TAMPA — Jennie Campisi was a little late for her weekly 11 a.m. style at Susan Slazas' InTrend Salon on S West Shore Boulevard.
"Oh, God, the traffic," Campisi said after her Thursday appointment. "I couldn't begin to tell you how I got here, really. I started off on Kennedy and I was zigzagging, trying to follow traffic. I really don't know how I got here."
Hiccups can always be expected when a major urban traffic pattern is disrupted, but the two-month closure of West Shore Boulevard that started Wednesday night has turned into a doozy.
Technically, the shutdown is between W Bay Way Drive and W Beachway Drive for a Watrous Canal rehabilitation project.
But starting Wednesday night, police cruisers with lights ablaze and "Road Closed to Thru Traffic" signs greeted motorists for a 2.1-mile strip of West Shore from Azeele Street on the north to El Prado Boulevard on the south.
Lois Avenue and the city's recommended detour of El Prado to Manhattan Avenue to Henderson Boulevard to S Dale Mabry Highway were bumper-to-bumper much of the day Thursday, and business owners in the small commercial district along West Shore just north of El Prado said they felt cut off.
"It's a little worrisome for our business that there's cops not even allowing traffic to come this way," said Frank Muscarella, who runs the Family Farm produce and small grocery store at 3401 S West Shore Blvd.
Michael Chucran, the city's director of contract administration, said that there would be a police presence at various "choke points" around the closure and detour route, but that businesses would be accessible.
In an email to the Times, Chucran said the police presence "was needed for safety and to help enforce the detour route (we had drivers driving around barricades, people getting out of vehicles to move barricades, speeding through residential neighborhoods, running stop signs, etc.)."
The police presence will continue from 6 a.m. to 6 p.m. for the next couple of weeks, he said.
Muscarella said that while officers may not technically be blocking traffic from the commercial district, "Me, personally, I'm not going to drive around a sign with two cops facing into oncoming traffic."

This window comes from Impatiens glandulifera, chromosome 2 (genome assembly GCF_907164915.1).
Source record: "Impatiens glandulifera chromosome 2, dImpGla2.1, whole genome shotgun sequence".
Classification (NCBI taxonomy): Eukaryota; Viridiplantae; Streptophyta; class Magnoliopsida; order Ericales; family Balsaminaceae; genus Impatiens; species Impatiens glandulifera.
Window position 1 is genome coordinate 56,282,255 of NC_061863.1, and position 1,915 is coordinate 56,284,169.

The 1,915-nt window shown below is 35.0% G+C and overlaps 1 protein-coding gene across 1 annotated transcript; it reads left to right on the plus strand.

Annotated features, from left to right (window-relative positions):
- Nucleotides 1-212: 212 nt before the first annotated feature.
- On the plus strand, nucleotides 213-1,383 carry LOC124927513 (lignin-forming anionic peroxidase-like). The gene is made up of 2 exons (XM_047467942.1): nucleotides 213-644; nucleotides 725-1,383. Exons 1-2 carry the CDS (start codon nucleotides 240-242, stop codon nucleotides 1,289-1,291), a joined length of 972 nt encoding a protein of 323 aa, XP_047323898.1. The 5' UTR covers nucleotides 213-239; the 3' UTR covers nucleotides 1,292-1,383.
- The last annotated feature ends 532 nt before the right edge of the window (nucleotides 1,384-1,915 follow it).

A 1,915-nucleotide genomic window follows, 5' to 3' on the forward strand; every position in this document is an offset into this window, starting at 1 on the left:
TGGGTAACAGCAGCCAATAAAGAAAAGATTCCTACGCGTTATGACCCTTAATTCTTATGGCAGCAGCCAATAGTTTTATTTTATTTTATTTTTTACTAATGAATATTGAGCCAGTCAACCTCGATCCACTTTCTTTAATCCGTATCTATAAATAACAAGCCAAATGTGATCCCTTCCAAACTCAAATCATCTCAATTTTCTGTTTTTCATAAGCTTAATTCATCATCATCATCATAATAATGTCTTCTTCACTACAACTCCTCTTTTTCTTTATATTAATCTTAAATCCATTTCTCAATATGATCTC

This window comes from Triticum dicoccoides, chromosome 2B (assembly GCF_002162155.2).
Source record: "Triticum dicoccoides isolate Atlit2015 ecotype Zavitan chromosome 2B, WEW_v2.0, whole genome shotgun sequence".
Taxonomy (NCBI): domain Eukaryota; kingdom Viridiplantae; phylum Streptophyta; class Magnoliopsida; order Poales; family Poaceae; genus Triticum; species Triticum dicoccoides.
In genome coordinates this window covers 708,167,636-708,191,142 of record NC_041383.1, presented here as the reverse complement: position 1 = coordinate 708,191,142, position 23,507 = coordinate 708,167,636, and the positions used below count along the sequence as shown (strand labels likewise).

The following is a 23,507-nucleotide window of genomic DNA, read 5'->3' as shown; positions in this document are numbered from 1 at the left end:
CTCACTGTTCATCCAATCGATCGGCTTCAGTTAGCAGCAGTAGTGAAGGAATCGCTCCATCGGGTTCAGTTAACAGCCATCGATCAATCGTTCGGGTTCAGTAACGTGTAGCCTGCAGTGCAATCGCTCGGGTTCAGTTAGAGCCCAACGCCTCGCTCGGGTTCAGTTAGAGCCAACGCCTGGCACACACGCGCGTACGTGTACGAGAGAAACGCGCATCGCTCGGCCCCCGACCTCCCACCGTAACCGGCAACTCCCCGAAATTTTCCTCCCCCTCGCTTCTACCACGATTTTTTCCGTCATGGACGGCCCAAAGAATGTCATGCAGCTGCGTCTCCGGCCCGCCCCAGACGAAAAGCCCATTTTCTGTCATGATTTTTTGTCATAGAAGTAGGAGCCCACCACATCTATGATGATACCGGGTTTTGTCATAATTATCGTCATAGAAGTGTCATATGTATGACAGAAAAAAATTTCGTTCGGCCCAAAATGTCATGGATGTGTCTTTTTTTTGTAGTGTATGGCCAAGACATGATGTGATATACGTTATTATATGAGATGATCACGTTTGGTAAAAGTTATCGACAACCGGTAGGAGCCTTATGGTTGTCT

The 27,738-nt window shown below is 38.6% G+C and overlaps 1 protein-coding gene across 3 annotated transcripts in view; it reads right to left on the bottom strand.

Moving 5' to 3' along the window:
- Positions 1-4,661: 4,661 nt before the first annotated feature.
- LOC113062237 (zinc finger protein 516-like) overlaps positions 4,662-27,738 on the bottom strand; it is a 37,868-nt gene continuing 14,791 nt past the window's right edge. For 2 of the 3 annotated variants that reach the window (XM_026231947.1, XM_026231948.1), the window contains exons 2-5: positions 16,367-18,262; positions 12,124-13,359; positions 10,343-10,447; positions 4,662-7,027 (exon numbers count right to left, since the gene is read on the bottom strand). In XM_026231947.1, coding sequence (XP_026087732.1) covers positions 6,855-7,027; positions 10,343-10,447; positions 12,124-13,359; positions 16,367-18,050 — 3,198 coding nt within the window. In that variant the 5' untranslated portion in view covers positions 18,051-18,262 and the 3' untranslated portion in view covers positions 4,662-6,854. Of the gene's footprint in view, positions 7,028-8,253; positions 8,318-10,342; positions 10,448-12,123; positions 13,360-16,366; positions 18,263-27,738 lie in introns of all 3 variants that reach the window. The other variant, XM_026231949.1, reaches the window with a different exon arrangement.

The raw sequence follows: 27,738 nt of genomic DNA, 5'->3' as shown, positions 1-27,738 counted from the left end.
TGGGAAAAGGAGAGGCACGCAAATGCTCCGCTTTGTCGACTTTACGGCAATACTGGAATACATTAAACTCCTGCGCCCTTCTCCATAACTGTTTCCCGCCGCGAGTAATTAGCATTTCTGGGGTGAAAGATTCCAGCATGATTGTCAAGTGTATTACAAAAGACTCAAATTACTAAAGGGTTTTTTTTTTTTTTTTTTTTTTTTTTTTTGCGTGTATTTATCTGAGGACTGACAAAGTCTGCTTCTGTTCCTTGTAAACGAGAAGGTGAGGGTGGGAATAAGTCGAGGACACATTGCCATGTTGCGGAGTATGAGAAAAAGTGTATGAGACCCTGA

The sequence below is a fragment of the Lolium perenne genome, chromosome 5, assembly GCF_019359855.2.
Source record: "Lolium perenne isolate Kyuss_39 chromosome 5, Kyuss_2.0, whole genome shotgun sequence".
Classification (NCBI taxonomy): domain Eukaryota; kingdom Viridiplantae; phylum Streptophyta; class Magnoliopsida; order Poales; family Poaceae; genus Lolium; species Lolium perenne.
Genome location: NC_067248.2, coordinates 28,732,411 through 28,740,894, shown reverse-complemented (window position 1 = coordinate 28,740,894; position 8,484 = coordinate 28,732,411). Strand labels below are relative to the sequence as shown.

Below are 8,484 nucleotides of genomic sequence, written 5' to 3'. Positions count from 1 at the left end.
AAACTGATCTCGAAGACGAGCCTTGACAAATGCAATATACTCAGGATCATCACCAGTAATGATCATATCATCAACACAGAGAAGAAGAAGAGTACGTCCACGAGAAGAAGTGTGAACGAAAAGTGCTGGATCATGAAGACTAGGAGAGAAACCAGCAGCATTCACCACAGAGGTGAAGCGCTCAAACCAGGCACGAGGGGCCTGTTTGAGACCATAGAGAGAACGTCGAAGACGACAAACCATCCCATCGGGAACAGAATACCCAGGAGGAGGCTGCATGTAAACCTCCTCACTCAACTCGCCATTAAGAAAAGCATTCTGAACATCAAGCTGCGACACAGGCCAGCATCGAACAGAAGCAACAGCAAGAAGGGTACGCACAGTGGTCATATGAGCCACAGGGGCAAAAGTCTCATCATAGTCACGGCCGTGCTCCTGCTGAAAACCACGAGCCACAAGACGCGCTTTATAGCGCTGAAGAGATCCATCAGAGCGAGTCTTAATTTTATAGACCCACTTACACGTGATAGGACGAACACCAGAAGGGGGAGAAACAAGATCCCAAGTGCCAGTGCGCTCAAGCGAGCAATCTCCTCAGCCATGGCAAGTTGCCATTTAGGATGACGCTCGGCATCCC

He said business was down about 30 percent on Thursday, a figure echoed by nearby business owners.
Michael Vanderburg just reopened his Cafe European restaurant at 3343 S West Shore Blvd. on April 25 after 21 years on S Hyde Park Avenue near the University of Tampa.
"It's kind of bad timing for us. It's completely dead," Vanderburg said. "Quite a lot of people are upset about it. A lot of businesses are suffering."
There may be some relief on the way, Chucran said. Within the next few days, signs will be posted east of West Shore along El Prado and south of El Prado along West Shore reading, "Businesses Open During Construction."
"We're hoping that it'll work itself out," Muscarella said. "If you know you're going to have to deal with something like this, you're probably going to stay away from the area for a little bit. I think it's going to hurt us for a little bit, at least for a couple of weeks, until the news gets out there that it's available to come down this way."
The city has embarked on a $2.9 million project to rehabilitate the Watrous Canal. Workers will repair its banks, which have eroded, and expand its capacity to move stormwater and alleviate flooding. Pedestrian access will be maintained on one side of West Shore at all times.
Beachway Drive will also be closed between West Shore and S Roxmere Road. The project will last until an undermined date in July.